The word is love

Tanya Batson-Savage writes an aborted love letter to the Calabash International Literary Festival

At times like this, I long to be a poet. Linton Kwesi Johnson whispers in my ear, and I too, without his irony, wish I were a top-notch poet, or even a mediocre one. I wish for the gift of poetry because I want to write a love letter to Calabash, and love letters are best written by poets. Prose takes too long and is often without the music that swells emotion and is the heartbeat of poetry. But alas, unlike LKJ, whom I first saw perform live at Calabash, I’m no poet, just a peddler of prose fumbling for the right words.

When you fall in love, the first time is everything. It colours all experiences that come after, and becomes the thing you use to measure other relationships. By now, I am a diehard Calabasher, a full-time, hardcore lover of this brainchild of poet Kwame Dawes and novelist Colin Channer, and ably produced by Justine Henzell. But I always remember my first time.

I first supped on Calabash’s offerings in 2002, the second year of the festival, then held annually. I had intended to drink tentatively, attending for one night only, but after the fiery words of Dingo, Saul Williams, and Willie Perdomo, I had fallen head over clichéd heels (or sandals, rather) in love.

It’s easy to fall for Calabash. Year on year, the festival offers up some of the world’s most celebrated and exciting writers. In our years together, which now feel like a lifetime, Calabash has brought me words in prose and verse from voices as diverse as Geoff Dyer and Sonia Sanchez, bell hooks and Zadie Smith, Mervyn Morris and Chimamanda Adiche, Orlando Patterson and Salman Rushdie.

But Calabash offers more than wonderful encounters of the literary kind, more than the exciting musical sessions which close each day’s programme — taking you into the early hours of the morning on Friday and Saturday nights and allowing you to dance your way home on Sunday evening. There is something more than the workshops, publishing seminars, film screenings, and opportunities for first publications that have arisen over the years.

There is something . . . a little magical about Calabash. Maybe it’s the combination of salt air, the nearby sea, and black sand beach. One way or another, I and a few thousand other lovers of the word find this festival a heady and unique experience, where you immerse yourself in the literary from 10 am to midnight, or simply wander off down the beach if it calls to you.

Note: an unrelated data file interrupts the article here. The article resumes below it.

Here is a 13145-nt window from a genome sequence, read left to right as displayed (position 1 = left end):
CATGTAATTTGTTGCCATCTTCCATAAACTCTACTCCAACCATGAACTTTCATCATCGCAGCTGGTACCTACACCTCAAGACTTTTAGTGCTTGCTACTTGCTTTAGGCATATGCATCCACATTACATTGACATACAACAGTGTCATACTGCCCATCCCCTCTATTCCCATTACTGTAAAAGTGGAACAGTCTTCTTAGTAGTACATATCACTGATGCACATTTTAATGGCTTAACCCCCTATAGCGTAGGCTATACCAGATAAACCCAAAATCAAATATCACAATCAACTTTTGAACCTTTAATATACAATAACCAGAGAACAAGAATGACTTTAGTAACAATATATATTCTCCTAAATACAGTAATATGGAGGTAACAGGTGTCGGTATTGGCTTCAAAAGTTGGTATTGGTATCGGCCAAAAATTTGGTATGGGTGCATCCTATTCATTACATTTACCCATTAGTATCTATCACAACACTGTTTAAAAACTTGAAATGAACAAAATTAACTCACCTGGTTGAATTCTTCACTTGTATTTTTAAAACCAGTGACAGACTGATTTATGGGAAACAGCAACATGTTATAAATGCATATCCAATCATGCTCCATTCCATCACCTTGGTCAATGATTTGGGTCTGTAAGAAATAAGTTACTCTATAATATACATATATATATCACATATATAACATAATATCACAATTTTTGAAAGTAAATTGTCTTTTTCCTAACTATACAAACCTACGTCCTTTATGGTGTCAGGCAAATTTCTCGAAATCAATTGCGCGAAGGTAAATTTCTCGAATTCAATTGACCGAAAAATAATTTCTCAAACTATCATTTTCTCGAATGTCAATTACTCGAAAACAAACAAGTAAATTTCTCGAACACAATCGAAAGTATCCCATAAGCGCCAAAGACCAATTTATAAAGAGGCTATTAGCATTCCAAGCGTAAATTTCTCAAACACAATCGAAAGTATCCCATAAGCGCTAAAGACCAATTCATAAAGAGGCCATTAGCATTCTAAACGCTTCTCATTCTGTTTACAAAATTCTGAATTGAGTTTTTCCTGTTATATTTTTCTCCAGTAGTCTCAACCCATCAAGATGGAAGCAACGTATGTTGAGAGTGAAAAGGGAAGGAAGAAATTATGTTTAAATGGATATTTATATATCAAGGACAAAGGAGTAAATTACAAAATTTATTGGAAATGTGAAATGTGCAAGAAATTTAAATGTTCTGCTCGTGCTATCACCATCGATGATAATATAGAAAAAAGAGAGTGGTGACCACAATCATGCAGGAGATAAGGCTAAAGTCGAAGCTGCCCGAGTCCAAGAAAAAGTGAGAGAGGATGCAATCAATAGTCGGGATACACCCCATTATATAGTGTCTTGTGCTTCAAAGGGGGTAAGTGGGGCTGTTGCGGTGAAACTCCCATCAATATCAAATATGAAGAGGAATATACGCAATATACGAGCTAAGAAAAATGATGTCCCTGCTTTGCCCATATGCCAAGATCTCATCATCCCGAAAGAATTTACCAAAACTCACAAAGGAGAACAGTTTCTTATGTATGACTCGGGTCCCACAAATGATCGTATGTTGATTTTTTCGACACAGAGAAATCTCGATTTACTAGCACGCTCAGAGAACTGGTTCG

Now a biennial event, Calabash remains at the laidback Jake’s Resort, in Treasure Beach, St Elizabeth, on Jamaica’s south coast. Jake’s is the quintessential “irie” resort, a blend of chic and rustic. The drive there is itself a thing of beauty, as you move past the rolling green hills, occasionally glimpsing the rich red dirt that makes the parish the heart of the bauxite industry. When you pass the quiet farming community of Southfield, it’s best to drive slowly. Not because the road is daunting — rather, you want to give yourself the chance to catch that first glimpse of the sea glistening in the distance below you, or the two large salt ponds that, if you’re lucky, will be covered with lilies.

My journeys to Calabash have become a family affair. We moved from two, to three, to four, and now ten of us share a house, having made a reservation since the 2014 staging. We make these reservations early because we have no reservations about returning — we know the lineup for this year’s festival, running from 3 to 5 June, is going to be great. And this year, as the list of writers includes Teju Cole, Eleanor Catton, Marlon James, Nikki Giovanni, Chris Abani, Kei Miller, Pam Mordecai, and Chigozie Obioma, the Calabash crew have done it again.

So I wish I was a top-notch poet. Then I could write to this festival that has given me so much. Instead what I have is this aborted love letter.